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Bradykinin-mediated Angioedema

  • B. Floccard
  • E. Hautin
  • B. Allaouchiche
Part of the Annual Update in Intensive Care and Emergency Medicine book series (AUICEM, volume 2012)

Abstract

Angioedema is a clinical syndrome characterized by transient and recurrent episodes of subcutaneous or mucosal edema that are referred to as attacks. These episodes of swelling can affect the skin, airways or digestive tract. Depending on the location, the attacks can be severe and potentially life-threatening [1]. This syndrome, which has various causes, is associated with excessive levels of bradykinin and is not an allergic reaction [2]. Although misunderstood and rare, this disease can be encountered by any intensive care unit (ICU) physician [3]. Reports from international consensus conferences have been published and specific molecules have been developed in recent years for the treatment of acute attacks [4, 5]. The aim of this article is to present the current protocols used for the emergency management of acute attacks. Pediatric cases will not be discussed because of the lack of new studies [6, 7]. Additionally, short-term prophylaxis to protect against attacks during a procedure or personal event (e.g., endoscopy, dental care, surgery and stressful everyday events) will not be discussed here [4, 5].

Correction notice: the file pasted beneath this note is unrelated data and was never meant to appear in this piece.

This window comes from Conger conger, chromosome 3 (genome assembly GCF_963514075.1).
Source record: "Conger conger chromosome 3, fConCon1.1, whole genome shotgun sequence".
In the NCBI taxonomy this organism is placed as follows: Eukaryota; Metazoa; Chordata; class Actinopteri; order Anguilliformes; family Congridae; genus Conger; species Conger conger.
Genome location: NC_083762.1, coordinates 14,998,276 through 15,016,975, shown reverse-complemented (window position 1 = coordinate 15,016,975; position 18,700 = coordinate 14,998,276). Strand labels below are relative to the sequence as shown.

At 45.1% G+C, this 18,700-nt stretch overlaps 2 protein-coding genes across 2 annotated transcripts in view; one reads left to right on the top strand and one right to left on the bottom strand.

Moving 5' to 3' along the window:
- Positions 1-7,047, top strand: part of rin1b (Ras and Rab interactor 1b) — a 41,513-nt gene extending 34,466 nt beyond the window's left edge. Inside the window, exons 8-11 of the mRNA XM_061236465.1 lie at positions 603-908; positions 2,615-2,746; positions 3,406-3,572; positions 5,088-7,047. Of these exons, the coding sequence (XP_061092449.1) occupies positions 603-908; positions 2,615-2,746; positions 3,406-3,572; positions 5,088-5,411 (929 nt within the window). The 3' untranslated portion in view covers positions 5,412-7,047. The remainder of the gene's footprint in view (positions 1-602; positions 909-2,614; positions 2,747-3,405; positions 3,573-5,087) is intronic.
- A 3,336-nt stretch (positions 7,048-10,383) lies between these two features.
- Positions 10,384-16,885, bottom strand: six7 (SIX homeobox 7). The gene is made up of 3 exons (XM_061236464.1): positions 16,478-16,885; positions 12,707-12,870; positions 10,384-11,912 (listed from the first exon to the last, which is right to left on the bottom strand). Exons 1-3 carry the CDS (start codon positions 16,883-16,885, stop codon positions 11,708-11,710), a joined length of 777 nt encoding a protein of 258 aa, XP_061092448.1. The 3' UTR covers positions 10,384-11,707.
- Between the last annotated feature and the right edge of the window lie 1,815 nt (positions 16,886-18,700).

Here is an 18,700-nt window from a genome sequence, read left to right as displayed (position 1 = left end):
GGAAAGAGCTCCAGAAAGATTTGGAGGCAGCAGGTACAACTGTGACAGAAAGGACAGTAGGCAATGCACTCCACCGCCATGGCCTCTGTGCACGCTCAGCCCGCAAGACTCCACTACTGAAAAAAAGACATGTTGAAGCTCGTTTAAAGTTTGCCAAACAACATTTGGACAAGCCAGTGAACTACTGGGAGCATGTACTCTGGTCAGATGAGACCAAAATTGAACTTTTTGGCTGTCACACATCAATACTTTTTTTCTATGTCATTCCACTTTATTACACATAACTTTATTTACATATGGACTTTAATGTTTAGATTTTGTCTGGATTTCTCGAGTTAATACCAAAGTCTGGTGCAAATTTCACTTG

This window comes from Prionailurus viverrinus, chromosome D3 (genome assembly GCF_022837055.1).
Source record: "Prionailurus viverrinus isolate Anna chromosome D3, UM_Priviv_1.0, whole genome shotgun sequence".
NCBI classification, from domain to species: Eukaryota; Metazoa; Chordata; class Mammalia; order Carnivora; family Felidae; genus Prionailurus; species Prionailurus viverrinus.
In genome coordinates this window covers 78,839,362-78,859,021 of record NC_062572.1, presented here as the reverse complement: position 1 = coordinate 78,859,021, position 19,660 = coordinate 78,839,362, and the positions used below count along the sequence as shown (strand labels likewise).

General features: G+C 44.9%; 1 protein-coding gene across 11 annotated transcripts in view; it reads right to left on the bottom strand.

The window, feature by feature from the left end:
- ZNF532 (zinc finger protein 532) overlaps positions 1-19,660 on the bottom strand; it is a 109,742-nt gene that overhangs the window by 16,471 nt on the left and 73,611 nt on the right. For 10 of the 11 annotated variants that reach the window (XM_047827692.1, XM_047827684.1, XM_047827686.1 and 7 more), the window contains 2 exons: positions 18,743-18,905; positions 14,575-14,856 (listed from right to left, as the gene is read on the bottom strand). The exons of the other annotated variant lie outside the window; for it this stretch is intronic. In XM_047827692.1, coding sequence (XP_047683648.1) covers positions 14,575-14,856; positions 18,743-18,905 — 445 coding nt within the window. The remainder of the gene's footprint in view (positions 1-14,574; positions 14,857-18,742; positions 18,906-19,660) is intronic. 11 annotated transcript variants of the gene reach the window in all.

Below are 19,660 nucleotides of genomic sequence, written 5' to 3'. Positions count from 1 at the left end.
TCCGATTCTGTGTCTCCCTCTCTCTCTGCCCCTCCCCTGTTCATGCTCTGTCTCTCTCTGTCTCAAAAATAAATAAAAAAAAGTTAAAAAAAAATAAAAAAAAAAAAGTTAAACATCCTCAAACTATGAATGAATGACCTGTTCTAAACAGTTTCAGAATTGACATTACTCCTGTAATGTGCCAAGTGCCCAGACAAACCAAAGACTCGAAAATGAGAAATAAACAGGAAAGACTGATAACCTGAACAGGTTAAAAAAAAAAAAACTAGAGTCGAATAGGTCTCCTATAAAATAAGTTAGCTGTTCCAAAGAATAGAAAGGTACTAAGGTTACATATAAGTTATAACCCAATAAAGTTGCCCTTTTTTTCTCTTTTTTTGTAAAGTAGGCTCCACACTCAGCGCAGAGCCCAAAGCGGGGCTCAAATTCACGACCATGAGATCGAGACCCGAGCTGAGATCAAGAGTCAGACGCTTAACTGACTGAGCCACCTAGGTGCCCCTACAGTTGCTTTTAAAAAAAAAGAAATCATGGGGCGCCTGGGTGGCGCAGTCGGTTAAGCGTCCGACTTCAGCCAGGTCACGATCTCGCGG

Keywords

Allergy Clin Immunol Fabry Disease Tranexamic Acid Laryngeal Edema Hereditary Angioedema 
These keywords were added by machine and not by the authors. This process is experimental and the keywords may be updated as the learning algorithm improves.

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Copyright information

© Springer-Verlag Berlin Heidelberg 2012

Authors and Affiliations

  • B. Floccard
  • E. Hautin
  • B. Allaouchiche

There are no affiliations available

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